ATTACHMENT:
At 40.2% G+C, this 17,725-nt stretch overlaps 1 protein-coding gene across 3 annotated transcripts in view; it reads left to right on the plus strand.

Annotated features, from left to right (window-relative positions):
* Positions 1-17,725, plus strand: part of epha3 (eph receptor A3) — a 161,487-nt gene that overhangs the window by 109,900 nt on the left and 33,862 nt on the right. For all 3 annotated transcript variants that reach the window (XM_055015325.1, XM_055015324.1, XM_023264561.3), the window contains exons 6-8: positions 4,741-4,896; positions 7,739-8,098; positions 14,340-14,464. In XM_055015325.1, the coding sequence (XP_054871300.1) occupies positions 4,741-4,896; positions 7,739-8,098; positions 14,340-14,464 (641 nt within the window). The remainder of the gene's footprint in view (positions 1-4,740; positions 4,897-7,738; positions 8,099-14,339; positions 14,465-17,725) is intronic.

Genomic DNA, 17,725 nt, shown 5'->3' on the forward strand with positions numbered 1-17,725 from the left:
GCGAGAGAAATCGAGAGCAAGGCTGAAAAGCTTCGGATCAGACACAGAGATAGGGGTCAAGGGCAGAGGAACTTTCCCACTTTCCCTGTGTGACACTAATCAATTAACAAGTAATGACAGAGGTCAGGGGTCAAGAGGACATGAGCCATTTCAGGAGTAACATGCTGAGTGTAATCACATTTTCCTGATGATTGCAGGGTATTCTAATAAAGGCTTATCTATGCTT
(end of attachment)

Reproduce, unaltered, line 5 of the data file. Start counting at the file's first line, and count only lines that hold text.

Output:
GCGAGAGAAATCGAGAGCAAGGCTGAAAAGCTTCGGATCAGACACAGAGATAGGGGTCAAGGGCAGAGGAACTTTCCCACTTTCCCTGTGTGACACTAATCAATTAACAAGTAATGACAGAGGTCAGGGGTCAAGAGGACATGAGCCATTTCAGGAGTAACATGCTGAGTGTAATCACATTTTCCTGATGATTGCAGGGTATTCTAATAAAGGCTTATCTATGCTT